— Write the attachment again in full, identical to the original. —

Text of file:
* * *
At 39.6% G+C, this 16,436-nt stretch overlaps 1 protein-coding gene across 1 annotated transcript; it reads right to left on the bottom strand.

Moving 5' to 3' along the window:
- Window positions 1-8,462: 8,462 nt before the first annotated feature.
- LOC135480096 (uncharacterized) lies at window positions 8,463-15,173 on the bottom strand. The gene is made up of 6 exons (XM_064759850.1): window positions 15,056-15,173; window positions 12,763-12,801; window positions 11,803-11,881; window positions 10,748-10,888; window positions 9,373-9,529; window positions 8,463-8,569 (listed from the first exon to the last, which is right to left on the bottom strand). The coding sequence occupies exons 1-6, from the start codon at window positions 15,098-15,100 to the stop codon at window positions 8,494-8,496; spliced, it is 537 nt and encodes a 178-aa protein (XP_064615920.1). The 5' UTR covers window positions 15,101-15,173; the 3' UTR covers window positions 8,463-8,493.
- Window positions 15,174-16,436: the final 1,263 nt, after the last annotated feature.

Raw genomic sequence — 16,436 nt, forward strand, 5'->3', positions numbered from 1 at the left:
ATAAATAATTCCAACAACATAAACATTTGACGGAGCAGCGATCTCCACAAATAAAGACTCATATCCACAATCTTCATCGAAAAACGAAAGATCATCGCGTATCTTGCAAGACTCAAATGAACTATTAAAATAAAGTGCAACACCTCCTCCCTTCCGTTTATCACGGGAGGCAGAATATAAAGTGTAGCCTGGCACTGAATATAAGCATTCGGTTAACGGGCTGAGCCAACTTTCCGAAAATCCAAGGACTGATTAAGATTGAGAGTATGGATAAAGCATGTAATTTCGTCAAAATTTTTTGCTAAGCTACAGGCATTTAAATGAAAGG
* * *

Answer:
At 39.6% G+C, this 16,436-nt stretch overlaps 1 protein-coding gene across 1 annotated transcript; it reads right to left on the bottom strand.

Moving 5' to 3' along the window:
- Window positions 1-8,462: 8,462 nt before the first annotated feature.
- LOC135480096 (uncharacterized) lies at window positions 8,463-15,173 on the bottom strand. The gene is made up of 6 exons (XM_064759850.1): window positions 15,056-15,173; window positions 12,763-12,801; window positions 11,803-11,881; window positions 10,748-10,888; window positions 9,373-9,529; window positions 8,463-8,569 (listed from the first exon to the last, which is right to left on the bottom strand). The coding sequence occupies exons 1-6, from the start codon at window positions 15,098-15,100 to the stop codon at window positions 8,494-8,496; spliced, it is 537 nt and encodes a 178-aa protein (XP_064615920.1). The 5' UTR covers window positions 15,101-15,173; the 3' UTR covers window positions 8,463-8,493.
- Window positions 15,174-16,436: the final 1,263 nt, after the last annotated feature.

Raw genomic sequence — 16,436 nt, forward strand, 5'->3', positions numbered from 1 at the left:
ATAAATAATTCCAACAACATAAACATTTGACGGAGCAGCGATCTCCACAAATAAAGACTCATATCCACAATCTTCATCGAAAAACGAAAGATCATCGCGTATCTTGCAAGACTCAAATGAACTATTAAAATAAAGTGCAACACCTCCTCCCTTCCGTTTATCACGGGAGGCAGAATATAAAGTGTAGCCTGGCACTGAATATAAGCATTCGGTTAACGGGCTGAGCCAACTTTCCGAAAATCCAAGGACTGATTAAGATTGAGAGTATGGATAAAGCATGTAATTTCGTCAAAATTTTTTGCTAAGCTACAGGCATTTAAATGAAAGG